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Why Nstream

Streaming Data Applications

Turn streaming data into real-time state

Streaming data conveys information about change, but applications express business logic as a function of the state. Reconstructing the prior state usually requires one or more database queries per incoming message, which comes at a high cost to latency, infrastructure load, and architectural complexity. By continuously tracking the real-time state of each entity, and updating the in-memory state upon receipt of new data, Streaming data applications built with the Nstream platform can instantly interpret and act on incoming events without having to wait on external queries by continuously tracking the real-time state of each entity and updating the in-memory state upon receipt of new data. The Nstream approach decreases latency, simplifies application architecture, reduces infrastructure footprint, and increases developer productivity.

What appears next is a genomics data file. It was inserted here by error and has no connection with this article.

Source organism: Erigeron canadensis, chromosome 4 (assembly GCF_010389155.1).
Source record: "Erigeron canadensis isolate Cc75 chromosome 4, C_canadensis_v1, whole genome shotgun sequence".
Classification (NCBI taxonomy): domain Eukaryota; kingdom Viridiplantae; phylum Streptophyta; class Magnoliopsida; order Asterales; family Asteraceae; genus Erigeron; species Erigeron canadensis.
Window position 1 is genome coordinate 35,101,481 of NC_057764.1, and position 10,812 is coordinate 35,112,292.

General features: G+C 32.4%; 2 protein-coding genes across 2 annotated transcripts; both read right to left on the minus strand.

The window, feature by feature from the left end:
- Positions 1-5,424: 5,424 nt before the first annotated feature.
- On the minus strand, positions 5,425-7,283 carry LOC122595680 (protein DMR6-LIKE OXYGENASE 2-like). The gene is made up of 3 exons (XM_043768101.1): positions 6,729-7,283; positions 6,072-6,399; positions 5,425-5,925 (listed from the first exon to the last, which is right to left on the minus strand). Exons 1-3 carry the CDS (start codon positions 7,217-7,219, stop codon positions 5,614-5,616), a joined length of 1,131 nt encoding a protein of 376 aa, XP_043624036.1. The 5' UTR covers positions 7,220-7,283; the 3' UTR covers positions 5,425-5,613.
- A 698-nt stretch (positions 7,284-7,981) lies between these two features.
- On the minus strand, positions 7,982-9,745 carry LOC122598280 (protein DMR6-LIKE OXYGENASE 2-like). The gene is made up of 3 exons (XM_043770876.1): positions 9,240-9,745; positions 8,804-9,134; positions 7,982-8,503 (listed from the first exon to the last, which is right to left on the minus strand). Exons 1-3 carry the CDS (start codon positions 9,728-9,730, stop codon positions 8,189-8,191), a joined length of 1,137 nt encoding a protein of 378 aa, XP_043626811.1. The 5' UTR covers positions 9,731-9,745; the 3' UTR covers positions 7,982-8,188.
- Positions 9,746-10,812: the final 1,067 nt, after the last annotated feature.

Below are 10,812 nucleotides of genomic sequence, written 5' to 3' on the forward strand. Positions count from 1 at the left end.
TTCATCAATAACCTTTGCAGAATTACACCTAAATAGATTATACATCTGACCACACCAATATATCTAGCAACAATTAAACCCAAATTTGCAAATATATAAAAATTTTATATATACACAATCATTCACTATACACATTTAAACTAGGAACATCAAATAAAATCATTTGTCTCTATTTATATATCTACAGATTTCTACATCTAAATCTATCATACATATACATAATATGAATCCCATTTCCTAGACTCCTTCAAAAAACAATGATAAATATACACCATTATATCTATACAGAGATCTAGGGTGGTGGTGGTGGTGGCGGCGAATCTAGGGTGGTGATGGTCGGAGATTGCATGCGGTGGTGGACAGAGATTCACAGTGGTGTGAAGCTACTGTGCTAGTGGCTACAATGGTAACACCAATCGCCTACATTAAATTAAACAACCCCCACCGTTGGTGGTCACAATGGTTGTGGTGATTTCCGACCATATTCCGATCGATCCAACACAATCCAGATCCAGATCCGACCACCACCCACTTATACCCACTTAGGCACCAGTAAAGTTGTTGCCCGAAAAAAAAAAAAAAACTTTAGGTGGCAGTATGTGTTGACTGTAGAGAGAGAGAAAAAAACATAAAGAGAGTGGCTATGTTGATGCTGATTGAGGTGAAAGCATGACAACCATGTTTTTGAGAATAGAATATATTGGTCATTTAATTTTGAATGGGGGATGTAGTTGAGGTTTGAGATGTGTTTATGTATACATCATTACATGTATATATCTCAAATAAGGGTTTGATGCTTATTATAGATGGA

Continuously evaluate stateful business logic

Traditional applications use business logic to derive states from data. Anomaly detection, by way of example, represents the derived state of “something unexpected happening,” which may be derived from data indicating unusual sensor readings. Streaming data applications chain dependent state computations together, recomputing higher order output states whenever any lower order input state changes. Continuing the example, whenever any state that could indicate an anomalous condition changes, the anomaly detection logic is immediately re-run. The streaming data application approach ensures that the complete real-time state of a model—including all derived states—always reflects the real-time state of the real world.

Stream incremental updates to API clients

Query costs grow in proportion to how often clients poll for changes. Streaming APIs, on the other hand, push data as it happens. Much more efficiently and at the latency of the network. This makes streaming data applications built on the Nstream Platform vastly more performant, efficient, and scalable than polling-based architectures when low latency is desired. The fact that API clients and user interfaces update as fast as physics allows is just bonus points.